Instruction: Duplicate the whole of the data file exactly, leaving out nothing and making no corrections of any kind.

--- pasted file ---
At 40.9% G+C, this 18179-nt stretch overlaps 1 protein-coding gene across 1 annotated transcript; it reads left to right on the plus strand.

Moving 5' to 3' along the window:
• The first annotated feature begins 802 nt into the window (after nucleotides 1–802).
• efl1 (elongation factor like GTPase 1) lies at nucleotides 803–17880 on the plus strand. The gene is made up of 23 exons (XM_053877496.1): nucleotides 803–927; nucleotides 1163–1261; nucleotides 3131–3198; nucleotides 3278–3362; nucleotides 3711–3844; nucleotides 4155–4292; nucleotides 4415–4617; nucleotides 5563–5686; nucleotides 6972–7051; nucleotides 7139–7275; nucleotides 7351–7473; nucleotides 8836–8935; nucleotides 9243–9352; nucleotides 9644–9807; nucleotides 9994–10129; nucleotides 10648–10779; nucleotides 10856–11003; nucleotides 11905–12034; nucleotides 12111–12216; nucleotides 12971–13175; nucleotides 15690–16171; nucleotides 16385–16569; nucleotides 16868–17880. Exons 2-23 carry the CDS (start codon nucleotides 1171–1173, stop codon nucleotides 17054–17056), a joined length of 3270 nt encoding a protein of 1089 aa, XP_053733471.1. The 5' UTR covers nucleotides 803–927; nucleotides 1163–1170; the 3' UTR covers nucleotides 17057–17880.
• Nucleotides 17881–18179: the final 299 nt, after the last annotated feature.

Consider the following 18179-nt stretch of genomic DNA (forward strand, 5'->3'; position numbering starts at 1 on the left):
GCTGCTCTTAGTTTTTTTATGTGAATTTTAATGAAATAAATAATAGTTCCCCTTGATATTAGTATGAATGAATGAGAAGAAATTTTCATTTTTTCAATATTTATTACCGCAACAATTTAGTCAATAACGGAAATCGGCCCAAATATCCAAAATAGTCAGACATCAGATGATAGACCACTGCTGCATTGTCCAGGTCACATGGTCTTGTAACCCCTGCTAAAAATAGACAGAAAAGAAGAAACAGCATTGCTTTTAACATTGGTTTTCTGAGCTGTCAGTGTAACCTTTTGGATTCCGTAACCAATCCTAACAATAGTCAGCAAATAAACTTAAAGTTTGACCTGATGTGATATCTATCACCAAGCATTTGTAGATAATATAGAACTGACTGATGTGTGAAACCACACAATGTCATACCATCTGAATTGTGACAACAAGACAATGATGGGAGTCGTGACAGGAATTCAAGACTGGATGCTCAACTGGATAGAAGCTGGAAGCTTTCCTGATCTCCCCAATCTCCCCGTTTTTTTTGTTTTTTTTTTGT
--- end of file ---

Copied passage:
At 40.9% G+C, this 18179-nt stretch overlaps 1 protein-coding gene across 1 annotated transcript; it reads left to right on the plus strand.

Moving 5' to 3' along the window:
• The first annotated feature begins 802 nt into the window (after nucleotides 1–802).
• efl1 (elongation factor like GTPase 1) lies at nucleotides 803–17880 on the plus strand. The gene is made up of 23 exons (XM_053877496.1): nucleotides 803–927; nucleotides 1163–1261; nucleotides 3131–3198; nucleotides 3278–3362; nucleotides 3711–3844; nucleotides 4155–4292; nucleotides 4415–4617; nucleotides 5563–5686; nucleotides 6972–7051; nucleotides 7139–7275; nucleotides 7351–7473; nucleotides 8836–8935; nucleotides 9243–9352; nucleotides 9644–9807; nucleotides 9994–10129; nucleotides 10648–10779; nucleotides 10856–11003; nucleotides 11905–12034; nucleotides 12111–12216; nucleotides 12971–13175; nucleotides 15690–16171; nucleotides 16385–16569; nucleotides 16868–17880. Exons 2-23 carry the CDS (start codon nucleotides 1171–1173, stop codon nucleotides 17054–17056), a joined length of 3270 nt encoding a protein of 1089 aa, XP_053733471.1. The 5' UTR covers nucleotides 803–927; nucleotides 1163–1170; the 3' UTR covers nucleotides 17057–17880.
• Nucleotides 17881–18179: the final 299 nt, after the last annotated feature.

Consider the following 18179-nt stretch of genomic DNA (forward strand, 5'->3'; position numbering starts at 1 on the left):
GCTGCTCTTAGTTTTTTTATGTGAATTTTAATGAAATAAATAATAGTTCCCCTTGATATTAGTATGAATGAATGAGAAGAAATTTTCATTTTTTCAATATTTATTACCGCAACAATTTAGTCAATAACGGAAATCGGCCCAAATATCCAAAATAGTCAGACATCAGATGATAGACCACTGCTGCATTGTCCAGGTCACATGGTCTTGTAACCCCTGCTAAAAATAGACAGAAAAGAAGAAACAGCATTGCTTTTAACATTGGTTTTCTGAGCTGTCAGTGTAACCTTTTGGATTCCGTAACCAATCCTAACAATAGTCAGCAAATAAACTTAAAGTTTGACCTGATGTGATATCTATCACCAAGCATTTGTAGATAATATAGAACTGACTGATGTGTGAAACCACACAATGTCATACCATCTGAATTGTGACAACAAGACAATGATGGGAGTCGTGACAGGAATTCAAGACTGGATGCTCAACTGGATAGAAGCTGGAAGCTTTCCTGATCTCCCCAATCTCCCCGTTTTTTTTGTTTTTTTTTTGT